Saturday, July 30, 2011 | 2 a.m.
There is a disheartening sign on the nation’s Borders bookstores: Going out of business. The company is closing all of its locations and is now liquidating. For people who like to read, the death of a bookstore is sad news, but Borders’ closing has been described in broader terms. Some people see it as the end of the era of brick-and-mortar bookstores.
Many people are pointing the finger at the Internet for putting an end to Borders — a sign recently spotted on the locked bathroom in one local Borders store directed shoppers to use Amazon.com’s facilities.
However, Borders’ closure is more complex. The 40-year-old retailer certainly struggled to try to compete with Amazon, which often had lower prices and a wider selection, but Borders also struggled to compete with Barnes & Noble, a larger retail chain that has both stores and a significant Internet presence.
Borders was also hobbled by its failure to quickly adapt and move into the market for e-books, unlike its main competitors. And that’s a key point. Americans’ reading habits are changing.
No matter how much anyone bemoans the transition from printed books to electronic books, that is where society is now headed. People are increasingly reading electronic versions of books using e-readers, cellphones and tablet devices. The Book Industry Study Group, a publishing industry organization, reported last month that a quarter of Americans have adapted to e-books. In recent years, printed book sales have flagged while e-books have soared.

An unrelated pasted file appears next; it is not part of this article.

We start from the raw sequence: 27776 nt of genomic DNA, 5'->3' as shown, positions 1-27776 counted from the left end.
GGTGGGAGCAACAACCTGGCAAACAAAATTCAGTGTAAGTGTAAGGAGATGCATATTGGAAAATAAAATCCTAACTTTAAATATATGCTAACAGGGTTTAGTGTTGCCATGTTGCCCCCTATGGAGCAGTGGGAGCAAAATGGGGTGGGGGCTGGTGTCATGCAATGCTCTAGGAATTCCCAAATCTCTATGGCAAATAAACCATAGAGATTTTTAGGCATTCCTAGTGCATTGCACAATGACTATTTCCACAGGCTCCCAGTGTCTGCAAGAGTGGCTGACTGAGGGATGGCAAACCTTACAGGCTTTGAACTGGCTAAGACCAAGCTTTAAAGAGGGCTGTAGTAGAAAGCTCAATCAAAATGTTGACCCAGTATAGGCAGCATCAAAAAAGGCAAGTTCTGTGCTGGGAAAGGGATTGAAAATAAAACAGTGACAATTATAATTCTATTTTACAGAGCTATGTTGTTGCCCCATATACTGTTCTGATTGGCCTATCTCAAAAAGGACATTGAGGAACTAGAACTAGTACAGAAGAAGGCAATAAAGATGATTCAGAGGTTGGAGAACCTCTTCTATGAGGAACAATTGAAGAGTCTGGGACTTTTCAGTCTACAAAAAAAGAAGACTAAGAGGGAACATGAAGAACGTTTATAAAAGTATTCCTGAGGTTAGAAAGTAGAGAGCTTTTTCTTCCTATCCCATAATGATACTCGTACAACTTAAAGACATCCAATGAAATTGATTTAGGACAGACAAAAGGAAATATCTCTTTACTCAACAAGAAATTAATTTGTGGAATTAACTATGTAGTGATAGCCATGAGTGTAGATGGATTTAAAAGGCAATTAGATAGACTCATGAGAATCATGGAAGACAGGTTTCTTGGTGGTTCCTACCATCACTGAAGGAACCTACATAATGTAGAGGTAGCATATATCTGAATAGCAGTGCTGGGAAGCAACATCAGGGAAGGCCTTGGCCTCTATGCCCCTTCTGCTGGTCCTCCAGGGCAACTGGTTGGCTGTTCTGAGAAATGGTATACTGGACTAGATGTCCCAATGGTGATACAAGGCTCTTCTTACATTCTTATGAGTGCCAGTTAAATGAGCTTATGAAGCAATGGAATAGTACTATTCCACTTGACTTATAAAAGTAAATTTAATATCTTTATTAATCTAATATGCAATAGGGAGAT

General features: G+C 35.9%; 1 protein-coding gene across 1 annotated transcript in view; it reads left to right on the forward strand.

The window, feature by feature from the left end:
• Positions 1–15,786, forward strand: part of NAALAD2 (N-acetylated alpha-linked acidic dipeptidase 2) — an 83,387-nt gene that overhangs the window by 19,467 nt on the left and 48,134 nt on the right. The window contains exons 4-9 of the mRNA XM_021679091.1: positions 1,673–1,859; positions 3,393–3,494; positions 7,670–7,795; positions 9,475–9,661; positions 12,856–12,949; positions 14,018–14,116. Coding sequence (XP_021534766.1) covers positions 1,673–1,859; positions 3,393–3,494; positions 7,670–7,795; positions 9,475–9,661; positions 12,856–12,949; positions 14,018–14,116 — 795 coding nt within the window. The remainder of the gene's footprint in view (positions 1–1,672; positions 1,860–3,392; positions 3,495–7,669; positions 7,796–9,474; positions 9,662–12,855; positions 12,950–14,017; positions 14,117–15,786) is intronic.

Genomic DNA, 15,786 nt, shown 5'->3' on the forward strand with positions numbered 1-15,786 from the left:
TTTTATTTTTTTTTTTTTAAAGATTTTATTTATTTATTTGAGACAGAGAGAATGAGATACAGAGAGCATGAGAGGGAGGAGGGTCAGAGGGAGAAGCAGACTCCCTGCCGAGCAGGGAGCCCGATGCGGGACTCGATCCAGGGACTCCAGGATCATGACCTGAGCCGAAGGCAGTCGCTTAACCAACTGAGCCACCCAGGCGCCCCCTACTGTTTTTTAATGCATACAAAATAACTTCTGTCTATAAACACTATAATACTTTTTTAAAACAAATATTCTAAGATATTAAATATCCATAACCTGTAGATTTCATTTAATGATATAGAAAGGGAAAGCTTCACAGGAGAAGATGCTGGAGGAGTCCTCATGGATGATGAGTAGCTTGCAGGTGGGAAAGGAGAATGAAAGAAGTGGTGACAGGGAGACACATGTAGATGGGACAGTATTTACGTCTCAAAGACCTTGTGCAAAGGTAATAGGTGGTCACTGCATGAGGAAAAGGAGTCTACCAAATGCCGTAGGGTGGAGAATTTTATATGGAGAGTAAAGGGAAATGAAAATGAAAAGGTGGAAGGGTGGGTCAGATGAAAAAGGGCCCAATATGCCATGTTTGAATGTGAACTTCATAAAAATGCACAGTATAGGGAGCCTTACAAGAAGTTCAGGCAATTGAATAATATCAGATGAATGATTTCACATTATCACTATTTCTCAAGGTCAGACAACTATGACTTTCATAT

That’s not good news for readers who love to wander the aisles of a good bookstore. We understand that. It is a joy to stumble upon an interesting read or a new subject while browsing bookshelves. And no matter how good e-readers are or how fast books can be downloaded, there is something special about nestling into a comfortable chair and turning the pages of an actual book.
Of course, Borders’ closure won’t mean the end of bookstores nor the end of books. We are sure that bookstores will be around in some form or another for some years to come, even though the local selection may be limited. But thanks to the Internet, readers have access to a wider selection of reading material than at any time in history. The once hard-to-find books can often be easily found thanks to many sites that offer new and used books. As well, readers can search online library catalogs around the world. Finding a book has never been easier.
However, once a book is found, it may not be found in a local store or library. It might be in a warehouse across the country or halfway around the world. Or it may be available only online.
It is sad to see Borders close and put thousands of employees out of work. Americans have one less option for buying books. And although the Internet has a bounty to offer, for many it’s just not as much fun to browse the electronic shelves of an Internet site or touch a screen instead of turning a page.